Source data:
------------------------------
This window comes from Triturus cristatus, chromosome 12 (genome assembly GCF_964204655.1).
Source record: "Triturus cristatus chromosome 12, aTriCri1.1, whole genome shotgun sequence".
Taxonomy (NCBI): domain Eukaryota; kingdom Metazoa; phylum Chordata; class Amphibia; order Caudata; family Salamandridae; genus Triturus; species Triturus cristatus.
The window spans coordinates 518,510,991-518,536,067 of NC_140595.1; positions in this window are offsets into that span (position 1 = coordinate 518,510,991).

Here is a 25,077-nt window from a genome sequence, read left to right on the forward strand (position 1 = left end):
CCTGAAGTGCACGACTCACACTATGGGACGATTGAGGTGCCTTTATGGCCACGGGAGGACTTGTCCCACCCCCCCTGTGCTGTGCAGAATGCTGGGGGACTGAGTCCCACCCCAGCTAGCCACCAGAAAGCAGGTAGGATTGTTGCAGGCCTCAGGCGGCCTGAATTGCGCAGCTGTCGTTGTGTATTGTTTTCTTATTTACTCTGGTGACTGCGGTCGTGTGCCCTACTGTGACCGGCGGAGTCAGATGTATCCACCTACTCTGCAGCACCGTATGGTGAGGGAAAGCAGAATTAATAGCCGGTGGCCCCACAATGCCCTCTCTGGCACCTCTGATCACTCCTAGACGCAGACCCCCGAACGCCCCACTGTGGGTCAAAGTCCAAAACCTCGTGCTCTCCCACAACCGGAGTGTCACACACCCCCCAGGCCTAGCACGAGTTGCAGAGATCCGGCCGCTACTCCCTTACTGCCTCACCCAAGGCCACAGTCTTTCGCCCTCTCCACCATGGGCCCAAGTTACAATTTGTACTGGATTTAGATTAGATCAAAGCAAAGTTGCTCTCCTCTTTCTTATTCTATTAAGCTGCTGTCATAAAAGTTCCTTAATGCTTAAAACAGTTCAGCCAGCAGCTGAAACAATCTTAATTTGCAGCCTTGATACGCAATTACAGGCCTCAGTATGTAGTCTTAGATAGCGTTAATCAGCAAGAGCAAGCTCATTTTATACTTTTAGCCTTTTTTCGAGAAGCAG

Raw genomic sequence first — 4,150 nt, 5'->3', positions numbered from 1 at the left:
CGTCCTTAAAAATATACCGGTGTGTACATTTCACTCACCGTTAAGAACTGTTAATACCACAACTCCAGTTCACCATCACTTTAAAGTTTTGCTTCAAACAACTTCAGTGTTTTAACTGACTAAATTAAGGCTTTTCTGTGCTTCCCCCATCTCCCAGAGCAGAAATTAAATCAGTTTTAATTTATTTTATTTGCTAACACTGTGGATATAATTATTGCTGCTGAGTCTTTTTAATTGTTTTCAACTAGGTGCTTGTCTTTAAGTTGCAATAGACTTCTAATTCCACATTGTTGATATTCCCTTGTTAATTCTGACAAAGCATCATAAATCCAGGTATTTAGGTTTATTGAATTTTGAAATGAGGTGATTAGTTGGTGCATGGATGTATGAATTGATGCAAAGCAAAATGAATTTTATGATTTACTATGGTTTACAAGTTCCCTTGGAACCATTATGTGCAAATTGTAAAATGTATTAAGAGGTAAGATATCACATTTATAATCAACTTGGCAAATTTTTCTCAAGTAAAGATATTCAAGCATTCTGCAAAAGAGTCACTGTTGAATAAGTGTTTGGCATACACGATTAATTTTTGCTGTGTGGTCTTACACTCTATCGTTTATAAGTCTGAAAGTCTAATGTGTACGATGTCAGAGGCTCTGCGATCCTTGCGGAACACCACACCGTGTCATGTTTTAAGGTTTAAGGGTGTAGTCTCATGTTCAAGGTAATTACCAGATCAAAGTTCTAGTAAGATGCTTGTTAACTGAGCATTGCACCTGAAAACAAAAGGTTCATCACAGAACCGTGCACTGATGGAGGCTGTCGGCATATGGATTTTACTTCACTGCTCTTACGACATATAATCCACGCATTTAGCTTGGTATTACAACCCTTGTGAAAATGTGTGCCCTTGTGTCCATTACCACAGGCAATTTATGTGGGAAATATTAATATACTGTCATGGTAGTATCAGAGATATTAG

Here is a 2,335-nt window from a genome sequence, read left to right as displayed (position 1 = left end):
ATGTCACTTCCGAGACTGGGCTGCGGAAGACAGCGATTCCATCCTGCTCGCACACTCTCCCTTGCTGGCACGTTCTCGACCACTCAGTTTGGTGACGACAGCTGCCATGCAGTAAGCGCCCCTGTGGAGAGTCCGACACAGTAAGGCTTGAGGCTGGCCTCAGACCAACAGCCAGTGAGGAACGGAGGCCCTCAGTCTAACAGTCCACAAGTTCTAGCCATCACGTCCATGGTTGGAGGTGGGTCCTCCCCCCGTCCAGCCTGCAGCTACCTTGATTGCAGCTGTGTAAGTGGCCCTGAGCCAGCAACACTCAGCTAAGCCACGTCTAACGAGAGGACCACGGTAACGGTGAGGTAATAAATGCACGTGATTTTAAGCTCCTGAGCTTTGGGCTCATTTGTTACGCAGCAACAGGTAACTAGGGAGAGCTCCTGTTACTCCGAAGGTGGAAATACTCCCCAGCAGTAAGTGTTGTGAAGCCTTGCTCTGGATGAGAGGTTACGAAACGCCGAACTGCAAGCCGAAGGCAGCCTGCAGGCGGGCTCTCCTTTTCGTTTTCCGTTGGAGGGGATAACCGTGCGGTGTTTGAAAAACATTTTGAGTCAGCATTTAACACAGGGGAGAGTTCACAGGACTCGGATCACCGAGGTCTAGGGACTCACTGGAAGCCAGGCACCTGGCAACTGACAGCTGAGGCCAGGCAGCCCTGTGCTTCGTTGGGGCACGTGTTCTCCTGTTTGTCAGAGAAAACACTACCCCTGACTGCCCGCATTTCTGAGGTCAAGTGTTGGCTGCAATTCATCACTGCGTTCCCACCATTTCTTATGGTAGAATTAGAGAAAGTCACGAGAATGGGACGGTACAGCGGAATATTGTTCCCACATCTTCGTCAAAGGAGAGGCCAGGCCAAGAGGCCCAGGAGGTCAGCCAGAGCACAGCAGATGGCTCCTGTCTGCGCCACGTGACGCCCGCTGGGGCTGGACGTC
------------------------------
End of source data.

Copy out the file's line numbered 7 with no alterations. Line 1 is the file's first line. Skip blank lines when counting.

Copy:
Raw genomic sequence first — 4,150 nt, 5'->3', positions numbered from 1 at the left: